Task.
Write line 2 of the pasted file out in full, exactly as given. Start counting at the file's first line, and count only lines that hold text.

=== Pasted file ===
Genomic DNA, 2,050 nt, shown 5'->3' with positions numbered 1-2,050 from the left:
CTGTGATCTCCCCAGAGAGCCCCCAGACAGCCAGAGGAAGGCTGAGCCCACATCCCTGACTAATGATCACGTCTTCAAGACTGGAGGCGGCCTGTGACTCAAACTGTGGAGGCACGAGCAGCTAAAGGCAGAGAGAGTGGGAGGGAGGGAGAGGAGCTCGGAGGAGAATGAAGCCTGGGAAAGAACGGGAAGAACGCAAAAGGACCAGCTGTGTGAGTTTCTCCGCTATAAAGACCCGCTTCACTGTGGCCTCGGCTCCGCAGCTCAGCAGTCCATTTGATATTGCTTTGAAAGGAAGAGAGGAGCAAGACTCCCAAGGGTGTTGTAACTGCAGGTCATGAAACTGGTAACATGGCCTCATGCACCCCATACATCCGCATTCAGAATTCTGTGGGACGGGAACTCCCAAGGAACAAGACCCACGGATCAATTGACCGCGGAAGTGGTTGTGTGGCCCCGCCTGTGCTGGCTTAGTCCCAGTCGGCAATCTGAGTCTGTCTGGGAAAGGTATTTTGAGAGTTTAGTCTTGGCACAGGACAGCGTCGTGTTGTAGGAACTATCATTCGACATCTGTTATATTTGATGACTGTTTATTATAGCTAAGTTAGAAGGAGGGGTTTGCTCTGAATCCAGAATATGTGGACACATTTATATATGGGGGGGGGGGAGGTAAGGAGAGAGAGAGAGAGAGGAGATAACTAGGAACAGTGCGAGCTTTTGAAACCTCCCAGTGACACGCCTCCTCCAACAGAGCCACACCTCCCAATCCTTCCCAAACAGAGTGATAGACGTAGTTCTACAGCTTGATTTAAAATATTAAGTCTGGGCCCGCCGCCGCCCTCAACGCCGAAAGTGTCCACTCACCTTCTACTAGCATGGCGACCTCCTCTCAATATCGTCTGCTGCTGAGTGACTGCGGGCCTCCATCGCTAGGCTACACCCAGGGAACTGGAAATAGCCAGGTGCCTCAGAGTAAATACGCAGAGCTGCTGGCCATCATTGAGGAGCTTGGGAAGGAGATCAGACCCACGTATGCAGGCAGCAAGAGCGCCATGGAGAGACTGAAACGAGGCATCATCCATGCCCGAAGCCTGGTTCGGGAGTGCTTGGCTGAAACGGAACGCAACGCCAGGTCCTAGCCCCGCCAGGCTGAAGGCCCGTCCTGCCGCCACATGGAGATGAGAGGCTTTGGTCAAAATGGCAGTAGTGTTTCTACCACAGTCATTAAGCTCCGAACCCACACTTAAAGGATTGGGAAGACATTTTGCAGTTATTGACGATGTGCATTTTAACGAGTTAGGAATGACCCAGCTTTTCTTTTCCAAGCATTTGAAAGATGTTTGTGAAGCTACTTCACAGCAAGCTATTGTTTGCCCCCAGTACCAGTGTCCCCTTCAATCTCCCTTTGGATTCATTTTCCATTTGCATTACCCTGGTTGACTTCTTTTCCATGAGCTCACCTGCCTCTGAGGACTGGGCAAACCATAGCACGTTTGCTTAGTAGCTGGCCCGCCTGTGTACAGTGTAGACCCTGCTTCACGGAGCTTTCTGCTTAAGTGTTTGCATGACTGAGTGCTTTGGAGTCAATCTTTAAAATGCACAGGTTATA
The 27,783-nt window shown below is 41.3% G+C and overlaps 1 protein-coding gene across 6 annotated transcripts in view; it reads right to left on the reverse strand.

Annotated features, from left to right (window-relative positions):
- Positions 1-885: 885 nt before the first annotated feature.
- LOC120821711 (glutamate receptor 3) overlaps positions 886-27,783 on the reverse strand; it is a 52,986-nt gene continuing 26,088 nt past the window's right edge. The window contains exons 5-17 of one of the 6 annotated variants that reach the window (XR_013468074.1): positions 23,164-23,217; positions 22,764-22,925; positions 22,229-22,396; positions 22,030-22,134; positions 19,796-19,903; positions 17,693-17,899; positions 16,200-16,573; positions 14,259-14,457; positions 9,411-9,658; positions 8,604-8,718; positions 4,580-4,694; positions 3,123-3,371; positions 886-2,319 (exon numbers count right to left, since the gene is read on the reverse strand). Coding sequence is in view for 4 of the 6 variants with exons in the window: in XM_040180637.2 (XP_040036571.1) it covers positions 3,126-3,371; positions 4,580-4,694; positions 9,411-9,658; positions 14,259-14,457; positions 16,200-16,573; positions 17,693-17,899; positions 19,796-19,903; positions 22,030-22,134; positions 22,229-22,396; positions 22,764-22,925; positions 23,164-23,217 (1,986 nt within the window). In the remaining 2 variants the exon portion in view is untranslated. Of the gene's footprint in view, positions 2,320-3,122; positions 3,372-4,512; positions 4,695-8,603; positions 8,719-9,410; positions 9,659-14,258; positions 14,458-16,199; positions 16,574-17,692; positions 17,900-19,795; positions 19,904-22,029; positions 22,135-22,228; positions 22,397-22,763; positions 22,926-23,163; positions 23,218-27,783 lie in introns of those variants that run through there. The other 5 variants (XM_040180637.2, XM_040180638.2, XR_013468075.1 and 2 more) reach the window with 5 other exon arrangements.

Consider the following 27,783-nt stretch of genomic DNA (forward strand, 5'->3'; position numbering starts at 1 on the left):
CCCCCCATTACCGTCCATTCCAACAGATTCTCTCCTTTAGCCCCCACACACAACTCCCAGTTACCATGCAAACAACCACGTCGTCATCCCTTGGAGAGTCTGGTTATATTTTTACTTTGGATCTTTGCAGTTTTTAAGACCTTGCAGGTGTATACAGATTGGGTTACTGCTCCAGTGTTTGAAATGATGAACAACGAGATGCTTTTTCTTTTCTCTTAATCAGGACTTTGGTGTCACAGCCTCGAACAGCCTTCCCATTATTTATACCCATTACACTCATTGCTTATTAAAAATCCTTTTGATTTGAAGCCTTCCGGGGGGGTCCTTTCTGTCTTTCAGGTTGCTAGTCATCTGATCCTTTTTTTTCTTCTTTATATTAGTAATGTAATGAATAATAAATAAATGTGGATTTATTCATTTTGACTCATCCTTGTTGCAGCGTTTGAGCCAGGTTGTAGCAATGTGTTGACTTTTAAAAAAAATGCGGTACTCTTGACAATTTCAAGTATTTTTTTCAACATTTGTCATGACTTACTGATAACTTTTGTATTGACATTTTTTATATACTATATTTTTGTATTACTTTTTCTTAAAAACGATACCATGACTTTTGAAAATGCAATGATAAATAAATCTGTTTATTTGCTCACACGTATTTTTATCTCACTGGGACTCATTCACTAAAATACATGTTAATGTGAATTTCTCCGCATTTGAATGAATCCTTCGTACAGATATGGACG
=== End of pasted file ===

CTGTGATCTCCCCAGAGAGCCCCCAGACAGCCAGAGGAAGGCTGAGCCCACATCCCTGACTAATGATCACGTCTTCAAGACTGGAGGCGGCCTGTGACTCAAACTGTGGAGGCACGAGCAGCTAAAGGCAGAGAGAGTGGGAGGGAGGGAGAGGAGCTCGGAGGAGAATGAAGCCTGGGAAAGAACGGGAAGAACGCAAAAGGACCAGCTGTGTGAGTTTCTCCGCTATAAAGACCCGCTTCACTGTGGCCTCGGCTCCGCAGCTCAGCAGTCCATTTGATATTGCTTTGAAAGGAAGAGAGGAGCAAGACTCCCAAGGGTGTTGTAACTGCAGGTCATGAAACTGGTAACATGGCCTCATGCACCCCATACATCCGCATTCAGAATTCTGTGGGACGGGAACTCCCAAGGAACAAGACCCACGGATCAATTGACCGCGGAAGTGGTTGTGTGGCCCCGCCTGTGCTGGCTTAGTCCCAGTCGGCAATCTGAGTCTGTCTGGGAAAGGTATTTTGAGAGTTTAGTCTTGGCACAGGACAGCGTCGTGTTGTAGGAACTATCATTCGACATCTGTTATATTTGATGACTGTTTATTATAGCTAAGTTAGAAGGAGGGGTTTGCTCTGAATCCAGAATATGTGGACACATTTATATATGGGGGGGGGGGAGGTAAGGAGAGAGAGAGAGAGAGGAGATAACTAGGAACAGTGCGAGCTTTTGAAACCTCCCAGTGACACGCCTCCTCCAACAGAGCCACACCTCCCAATCCTTCCCAAACAGAGTGATAGACGTAGTTCTACAGCTTGATTTAAAATATTAAGTCTGGGCCCGCCGCCGCCCTCAACGCCGAAAGTGTCCACTCACCTTCTACTAGCATGGCGACCTCCTCTCAATATCGTCTGCTGCTGAGTGACTGCGGGCCTCCATCGCTAGGCTACACCCAGGGAACTGGAAATAGCCAGGTGCCTCAGAGTAAATACGCAGAGCTGCTGGCCATCATTGAGGAGCTTGGGAAGGAGATCAGACCCACGTATGCAGGCAGCAAGAGCGCCATGGAGAGACTGAAACGAGGCATCATCCATGCCCGAAGCCTGGTTCGGGAGTGCTTGGCTGAAACGGAACGCAACGCCAGGTCCTAGCCCCGCCAGGCTGAAGGCCCGTCCTGCCGCCACATGGAGATGAGAGGCTTTGGTCAAAATGGCAGTAGTGTTTCTACCACAGTCATTAAGCTCCGAACCCACACTTAAAGGATTGGGAAGACATTTTGCAGTTATTGACGATGTGCATTTTAACGAGTTAGGAATGACCCAGCTTTTCTTTTCCAAGCATTTGAAAGATGTTTGTGAAGCTACTTCACAGCAAGCTATTGTTTGCCCCCAGTACCAGTGTCCCCTTCAATCTCCCTTTGGATTCATTTTCCATTTGCATTACCCTGGTTGACTTCTTTTCCATGAGCTCACCTGCCTCTGAGGACTGGGCAAACCATAGCACGTTTGCTTAGTAGCTGGCCCGCCTGTGTACAGTGTAGACCCTGCTTCACGGAGCTTTCTGCTTAAGTGTTTGCATGACTGAGTGCTTTGGAGTCAATCTTTAAAATGCACAGGTTATA